Results tagged prunes from David Lebovitz

Tu bi’Shvat Cake

Israeli Fruitcake

I’ve never given Israeli food all much thought. Sure, I’d had my fill of falafels and hummus in my lifetime, but there is a trip in my future and I was at a dinner party the other night and the woman hosting us had lived in Israel for a number of years and said it was her favorite place in the world.

Other people at the party chimed in saying also that the food was great – especially the salads, something I miss from years of living in California – all those vibrant, fresh greens and luscious tomatoes bursting with flavor that we had an overload of at the farmers markets! But I’ve never given much thought to Israeli desserts. (I adore Black and White Cookies, but don’t know if those qualify.) So when I came across this Tu bi’Shvat Cake in The Book of New Israeli Food, as I’m fond of anything packed with dried fruits and nuts, I thought I’d give it a try.

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Bircher Müesli

müesli

I have quite a few “issues”, including an aversion food that’s blue which wasn’t intended by nature to be so (I don’t understand what’s up with that ‘blue raspberry’ soda), I don’t like getting dressed first thing in the morning or talking to others for at least the first hour of the day, I get uneasy when being driven anywhere by a taxi or hired driver, and I’m so terrified of my bank back in Paris that I avoid making money so I don’t have to go in there and do anything scary like, say, make a payment or deposit money into my bank account.

swiss yogurt

But nothing strikes fear in the heart of me more than one thing: Hotel Breakfasts.
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Le glaneur

colander plums

There is a French term, un glaneur, which describes a person who who glanes. If you don’t have any idea what that means, you’re not alone. I had to look it up in my French dictionary and there it was, just above the word glander, which they translated as, “to fart around.”

There’s a heckuva lot of French verbs out there, and I’ve been trying to learn them as fast as my little brain can absorb them, but that was a new one on me. Would one say, “Je vous glande”, or “I fart around you?” I hope not. (At least not around me.)

2 buckets of wild plums

A glaneur (or glaneuse), is someone who picks or forages for fruits and vegetables. And in fact, there was a well-known film called Les glaneurs et la glaneuse about French people who hunt for food.

When we were recently driving around the Seine-et-Marne, a bucolic region just an hour or so outside of Paris, where we were spending the waning days of summer, we rang the bell of a friend of ours, who unfortunately wasn’t in. Yet being the eagle-eyed forager that I am, I fortunately noticed a whole bank of trees across the street, each heavy with branches bearing a multicolored line-up of itty-bitty wild plums that were ripe ‘n ready.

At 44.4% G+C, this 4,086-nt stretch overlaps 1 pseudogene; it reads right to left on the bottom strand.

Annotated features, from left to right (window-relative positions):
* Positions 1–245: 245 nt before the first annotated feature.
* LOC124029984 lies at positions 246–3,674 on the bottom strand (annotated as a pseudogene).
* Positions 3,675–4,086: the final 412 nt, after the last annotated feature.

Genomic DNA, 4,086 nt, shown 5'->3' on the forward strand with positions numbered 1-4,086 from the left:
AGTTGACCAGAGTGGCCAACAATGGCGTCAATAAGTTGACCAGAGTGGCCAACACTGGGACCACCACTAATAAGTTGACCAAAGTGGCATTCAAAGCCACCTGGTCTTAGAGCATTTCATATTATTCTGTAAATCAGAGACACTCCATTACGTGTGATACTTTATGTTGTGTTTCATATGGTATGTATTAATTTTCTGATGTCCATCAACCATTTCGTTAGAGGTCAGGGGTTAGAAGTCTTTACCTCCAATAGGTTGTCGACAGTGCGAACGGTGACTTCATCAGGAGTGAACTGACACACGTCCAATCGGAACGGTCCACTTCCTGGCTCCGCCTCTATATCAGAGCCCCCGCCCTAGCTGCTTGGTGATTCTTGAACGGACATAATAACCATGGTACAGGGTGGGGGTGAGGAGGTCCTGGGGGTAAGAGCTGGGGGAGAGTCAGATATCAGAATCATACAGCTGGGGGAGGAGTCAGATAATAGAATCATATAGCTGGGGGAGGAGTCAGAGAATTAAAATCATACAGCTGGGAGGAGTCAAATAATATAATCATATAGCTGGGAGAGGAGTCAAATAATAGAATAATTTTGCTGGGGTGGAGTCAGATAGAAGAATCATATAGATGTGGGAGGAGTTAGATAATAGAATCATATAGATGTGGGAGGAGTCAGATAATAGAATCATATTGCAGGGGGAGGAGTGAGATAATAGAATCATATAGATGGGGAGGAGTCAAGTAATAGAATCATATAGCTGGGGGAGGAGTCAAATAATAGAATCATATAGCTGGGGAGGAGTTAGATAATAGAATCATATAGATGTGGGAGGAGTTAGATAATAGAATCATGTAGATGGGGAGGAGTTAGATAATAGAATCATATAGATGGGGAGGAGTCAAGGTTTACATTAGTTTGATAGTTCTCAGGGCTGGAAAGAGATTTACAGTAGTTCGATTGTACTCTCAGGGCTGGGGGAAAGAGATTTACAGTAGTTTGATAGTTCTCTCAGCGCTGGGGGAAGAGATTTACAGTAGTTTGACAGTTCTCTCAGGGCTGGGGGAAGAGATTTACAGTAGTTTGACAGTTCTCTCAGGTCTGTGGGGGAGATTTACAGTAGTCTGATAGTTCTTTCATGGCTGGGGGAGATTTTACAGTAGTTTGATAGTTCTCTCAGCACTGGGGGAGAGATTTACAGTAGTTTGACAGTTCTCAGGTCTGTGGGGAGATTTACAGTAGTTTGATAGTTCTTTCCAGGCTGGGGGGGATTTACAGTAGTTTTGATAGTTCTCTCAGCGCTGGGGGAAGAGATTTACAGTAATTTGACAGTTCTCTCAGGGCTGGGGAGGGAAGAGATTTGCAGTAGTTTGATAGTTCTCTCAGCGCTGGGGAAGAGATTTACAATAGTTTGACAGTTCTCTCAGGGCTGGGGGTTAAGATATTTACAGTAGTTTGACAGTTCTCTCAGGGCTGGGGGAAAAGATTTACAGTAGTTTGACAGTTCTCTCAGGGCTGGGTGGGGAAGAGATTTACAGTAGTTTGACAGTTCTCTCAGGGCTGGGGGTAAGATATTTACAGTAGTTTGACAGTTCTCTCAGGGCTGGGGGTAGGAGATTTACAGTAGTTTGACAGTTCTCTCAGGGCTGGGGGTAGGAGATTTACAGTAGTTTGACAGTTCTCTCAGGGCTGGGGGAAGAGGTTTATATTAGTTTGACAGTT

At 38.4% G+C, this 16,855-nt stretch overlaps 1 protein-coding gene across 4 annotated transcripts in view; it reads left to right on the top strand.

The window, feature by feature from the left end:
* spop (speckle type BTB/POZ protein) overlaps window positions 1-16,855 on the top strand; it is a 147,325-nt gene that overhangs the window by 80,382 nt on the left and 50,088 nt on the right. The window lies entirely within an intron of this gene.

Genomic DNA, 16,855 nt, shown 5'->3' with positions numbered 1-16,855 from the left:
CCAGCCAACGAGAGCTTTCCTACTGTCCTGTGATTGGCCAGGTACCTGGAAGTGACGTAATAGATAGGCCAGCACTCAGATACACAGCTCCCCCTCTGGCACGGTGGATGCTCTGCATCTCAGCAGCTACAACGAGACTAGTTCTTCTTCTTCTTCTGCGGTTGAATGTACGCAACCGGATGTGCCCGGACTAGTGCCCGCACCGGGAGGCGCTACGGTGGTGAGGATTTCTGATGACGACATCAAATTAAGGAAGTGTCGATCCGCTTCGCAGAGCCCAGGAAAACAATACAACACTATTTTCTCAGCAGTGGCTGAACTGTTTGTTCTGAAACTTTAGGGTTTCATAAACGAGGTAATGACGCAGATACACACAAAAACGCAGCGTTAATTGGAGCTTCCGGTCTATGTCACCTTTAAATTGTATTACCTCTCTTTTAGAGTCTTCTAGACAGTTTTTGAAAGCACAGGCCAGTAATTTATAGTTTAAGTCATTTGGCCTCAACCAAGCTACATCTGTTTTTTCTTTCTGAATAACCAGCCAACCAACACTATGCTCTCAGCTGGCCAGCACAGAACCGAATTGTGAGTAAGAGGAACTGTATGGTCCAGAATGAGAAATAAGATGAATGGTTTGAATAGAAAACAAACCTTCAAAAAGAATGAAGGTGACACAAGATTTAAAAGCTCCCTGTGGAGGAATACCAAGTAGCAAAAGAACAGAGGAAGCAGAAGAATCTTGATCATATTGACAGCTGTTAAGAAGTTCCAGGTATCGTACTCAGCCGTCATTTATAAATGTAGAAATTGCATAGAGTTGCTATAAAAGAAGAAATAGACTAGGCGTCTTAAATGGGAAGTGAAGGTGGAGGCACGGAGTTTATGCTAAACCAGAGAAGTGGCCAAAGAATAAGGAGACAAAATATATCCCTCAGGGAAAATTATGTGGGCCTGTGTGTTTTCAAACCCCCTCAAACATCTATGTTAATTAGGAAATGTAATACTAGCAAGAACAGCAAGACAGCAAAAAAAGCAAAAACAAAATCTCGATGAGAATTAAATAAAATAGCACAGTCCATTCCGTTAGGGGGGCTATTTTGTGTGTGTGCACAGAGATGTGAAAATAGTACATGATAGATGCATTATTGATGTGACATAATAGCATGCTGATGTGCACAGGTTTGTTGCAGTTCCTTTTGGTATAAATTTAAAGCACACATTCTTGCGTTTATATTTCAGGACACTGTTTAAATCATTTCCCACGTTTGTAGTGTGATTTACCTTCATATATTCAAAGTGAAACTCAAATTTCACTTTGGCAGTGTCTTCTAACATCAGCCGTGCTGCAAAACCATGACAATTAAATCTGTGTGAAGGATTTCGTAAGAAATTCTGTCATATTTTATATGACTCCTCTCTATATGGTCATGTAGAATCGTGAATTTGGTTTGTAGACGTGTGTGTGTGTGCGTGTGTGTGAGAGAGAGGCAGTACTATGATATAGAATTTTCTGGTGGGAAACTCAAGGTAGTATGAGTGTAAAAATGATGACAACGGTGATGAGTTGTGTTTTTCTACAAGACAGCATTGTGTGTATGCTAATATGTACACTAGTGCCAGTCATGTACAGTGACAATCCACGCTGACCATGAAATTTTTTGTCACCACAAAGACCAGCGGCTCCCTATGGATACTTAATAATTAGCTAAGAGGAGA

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Parisian Prune Desserts

Chocolate & prune
Chocolate-Prune Tiramisù

Skip the chocolate, I’ll take prunes.

Plum Kernel Ice Cream Recipe

Ice cream

Last month, I received an invitation to visit the French Sénat. Like most of the government buildings here in Paris, this is one fabulous. Think wildly-ornate with lots of gilding and chandeliers and gardens that are plucked and shaved within an inch of their life. (‘Nature’ in Paris is meant to be looked at…ne touchez pas!) Plus there was a gorgeous dining room where les Sénateurs dine.

(Well, I should say, the real Sénateurs, since they didn’t seem to have my name on that list.)

I don’t know why the exhibition of foods and wines from the Lot-et-Garonne, was being held there, but I felt pretty special all the same. And who doesn’t like feeling special?

Jardin

There was a decent selection of foods to try. Lots of foie gras, some nice Gascon cheeses, and of course, pruneaux d’Agen. And lots of ‘em. Since they were free, I ate as many as I could, especially the ones stuffed with chocolate-flavored prune filling. I was in prune heaven!

Except the next day—I was in prune hell.
Like Armagnac (take it from me); it’s worth knowing your limits.

Continue Reading Plum Kernel Ice Cream Recipe…

Duck with Prunes Recipe

This past weekend I went to the Marché des Producteurs de Pays, a lively little outdoor event where people come from across France to sell their edible wares here in Paris. Naturally there were lots of mountain cheeses, specialty honeys, and regional wines. But I was on a mission to stock up on les pruneaux d’Agen since I knew les producteurs would be there from Agen who cultivated and dried their own prunes

duckleg.jpg